This letter was written by Isaac Newton Smith (1842-1912), the son of John Archibald Smith (1803-1883) and Mary Ann Beach (1809-1878) of Plain Township, Franklin county, Ohio. At the time of the 1863 Draft Registration, Isaac was enumerated in Franklin county as a 24 year-old married carpenter with no prior military service.
22 year-old Isaac enlisted with his 25 year-old brother, John Wesley Smith (1838-1923), in Co. B, 133rd Ohio Infantry—a Hundred Days regiment that began its service on 2 May 1864. The regiment was immediately ordered to Parkersburg, W. Va., where it arrived on May 8. From this place it was ordered to New creek, thence to Washington, D. C, and on June 7 was ordered to Bermuda Hundred, where it arrived on June 12. On June 16 the brigade to which it was assigned was ordered to destroy the Richmond & Petersburg railroad. The regiment was assigned to the support of a battery, which opened a cannonade on the enemy, and then with other troops, succeeded in holding the Confederates in check for 5 hours. On July 17 it embarked at Point of Rocks and proceeded to Fort Powhatan, where it was employed on work on the fortifications and in repairing telegraph lines. On Aug. 10 it proceeded to Washington, thence to Camp Chase, where it was mustered out on Aug. 20, 1864.
After the war, Isaac enrolled in the Eclectic Medical College at Cincinnati where he graduated in 1875.
Addressed to Mr. Archibald Smith, Hope P. O., Franklin county, Ohio
Postmarked Old Point Comfort
June 14, 1864
Dear father, mother, sisters and brothers,
As we have got to the place we started for I will give you some of the particulars. I have not been well since we left Newcreek. I had a diarrhea when at Washington, and when we got on the boat going down the Potomac and Chesapeake Bay, I got seasick. We was almost out of sight of land and the sea was quite rough. When I got here I was taken with the flux but am so as to be around. Dr. [Sylvester William] Ranney give me some medicine. I guess I will [get] along.
We are between the James river [and] the Appomattox. Our fortifications extend from one river to the other and guard on the river by the gunboats. When we got here, we commenced making what we call bomb proofs. We dig down and throw the dirt towards the enemy, then lay logs up and across, then cover with dirt to the depth of 2 & 3 feet which forms quite a safe place in case of a bombardment. The rebs throw a few shell once in awhile but don’t bother us much unless we commence it and then they shell pretty rapid—but not since we have been here.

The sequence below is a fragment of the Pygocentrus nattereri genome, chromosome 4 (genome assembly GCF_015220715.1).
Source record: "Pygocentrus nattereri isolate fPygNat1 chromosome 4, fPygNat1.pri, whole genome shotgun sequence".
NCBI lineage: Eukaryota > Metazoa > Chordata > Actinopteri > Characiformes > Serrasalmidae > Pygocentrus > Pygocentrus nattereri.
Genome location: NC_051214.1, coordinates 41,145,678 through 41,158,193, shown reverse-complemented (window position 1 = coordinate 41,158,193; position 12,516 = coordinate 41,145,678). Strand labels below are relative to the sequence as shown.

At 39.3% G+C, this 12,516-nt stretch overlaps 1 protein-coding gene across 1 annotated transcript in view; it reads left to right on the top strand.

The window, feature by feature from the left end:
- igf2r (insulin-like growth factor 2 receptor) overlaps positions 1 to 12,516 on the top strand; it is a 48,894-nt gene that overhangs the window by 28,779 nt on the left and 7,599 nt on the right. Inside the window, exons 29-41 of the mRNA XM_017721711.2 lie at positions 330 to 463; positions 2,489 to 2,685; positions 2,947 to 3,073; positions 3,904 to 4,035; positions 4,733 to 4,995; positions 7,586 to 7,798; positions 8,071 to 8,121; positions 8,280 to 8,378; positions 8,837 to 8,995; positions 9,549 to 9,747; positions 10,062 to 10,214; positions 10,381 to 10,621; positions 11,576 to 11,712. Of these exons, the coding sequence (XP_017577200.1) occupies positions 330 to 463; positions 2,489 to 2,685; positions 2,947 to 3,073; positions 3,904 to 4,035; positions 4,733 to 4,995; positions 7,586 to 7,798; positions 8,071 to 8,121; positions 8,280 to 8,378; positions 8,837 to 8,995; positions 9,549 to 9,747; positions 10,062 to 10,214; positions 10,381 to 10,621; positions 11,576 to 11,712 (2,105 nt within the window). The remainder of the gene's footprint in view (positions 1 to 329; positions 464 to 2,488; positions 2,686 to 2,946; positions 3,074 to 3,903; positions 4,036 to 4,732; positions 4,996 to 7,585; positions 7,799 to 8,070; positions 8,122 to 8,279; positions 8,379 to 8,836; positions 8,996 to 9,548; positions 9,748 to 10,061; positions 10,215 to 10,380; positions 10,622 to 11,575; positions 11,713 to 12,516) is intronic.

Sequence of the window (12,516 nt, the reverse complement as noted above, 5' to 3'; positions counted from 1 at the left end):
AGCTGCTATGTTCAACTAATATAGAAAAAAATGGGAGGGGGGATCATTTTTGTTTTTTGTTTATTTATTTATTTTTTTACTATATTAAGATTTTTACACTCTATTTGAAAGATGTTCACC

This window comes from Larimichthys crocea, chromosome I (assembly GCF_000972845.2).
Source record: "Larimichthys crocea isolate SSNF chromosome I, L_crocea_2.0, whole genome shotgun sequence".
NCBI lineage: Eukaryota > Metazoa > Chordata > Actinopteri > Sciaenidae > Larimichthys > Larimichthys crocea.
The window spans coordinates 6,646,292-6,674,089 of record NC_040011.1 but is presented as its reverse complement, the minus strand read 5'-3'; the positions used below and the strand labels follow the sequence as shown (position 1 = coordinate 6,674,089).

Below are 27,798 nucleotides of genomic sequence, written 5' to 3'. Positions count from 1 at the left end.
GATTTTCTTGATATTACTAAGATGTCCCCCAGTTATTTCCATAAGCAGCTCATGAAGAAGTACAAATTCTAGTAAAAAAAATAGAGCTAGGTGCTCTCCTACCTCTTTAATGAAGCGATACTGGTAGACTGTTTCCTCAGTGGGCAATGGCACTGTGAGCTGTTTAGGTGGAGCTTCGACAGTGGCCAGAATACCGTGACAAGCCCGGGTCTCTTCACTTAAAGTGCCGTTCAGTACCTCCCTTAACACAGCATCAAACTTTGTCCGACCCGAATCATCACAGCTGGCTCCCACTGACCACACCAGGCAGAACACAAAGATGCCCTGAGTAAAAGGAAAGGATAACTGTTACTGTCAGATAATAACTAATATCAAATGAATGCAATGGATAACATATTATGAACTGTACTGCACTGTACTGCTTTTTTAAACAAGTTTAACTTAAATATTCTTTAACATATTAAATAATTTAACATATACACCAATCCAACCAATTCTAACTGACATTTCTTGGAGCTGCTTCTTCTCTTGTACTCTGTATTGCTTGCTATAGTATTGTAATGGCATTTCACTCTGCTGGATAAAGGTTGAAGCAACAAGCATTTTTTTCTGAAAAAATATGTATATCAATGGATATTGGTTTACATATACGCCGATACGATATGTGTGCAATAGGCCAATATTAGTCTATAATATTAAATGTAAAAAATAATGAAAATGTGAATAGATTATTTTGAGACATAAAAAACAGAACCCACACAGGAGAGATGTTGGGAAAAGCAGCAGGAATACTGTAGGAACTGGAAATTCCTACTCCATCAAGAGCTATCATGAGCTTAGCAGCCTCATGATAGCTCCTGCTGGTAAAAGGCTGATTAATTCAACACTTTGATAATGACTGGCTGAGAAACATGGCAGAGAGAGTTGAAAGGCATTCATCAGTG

[Brother] John has got the flux also but is so as to be on duty. There is some of the boys sick. Stephen Smith has got the measles. Charley Johnson is sick with a kind of chill and fever. There is some others sick but around. It is a bad place for water. There is no good wells except at the forts. We do not get any bread here—nothing but hard tack, meat, rice, beans and coffee. They have give the men a gill of whiskey apiece with quinine in it for awhile.
One of the 11th Pennsylvania Cavalry boys was here just now. It is the regiment James Beach was in. I intend when I get well enough to go and see them. They are camped about 1 mile from us. The gunboats fired this morning. They make an awful noise. The shell makes a sound like they was tearing something, making a fellow feel quite scary. You may know how near to the front we are when we can take our Enfield rifles and kill a reb off of their works. Our pickets are so close that they stone the rebel pickets as they are not allowed to fire at each other.
I do not know how many men we have or the rebs. There is 7 or 8 regiments of Hundred Day men here. I cannot answer Homer’s or Eliza’s letter separate just now. I will try and do it when I get more time. So goodbye for this time.
From– I. N. Smith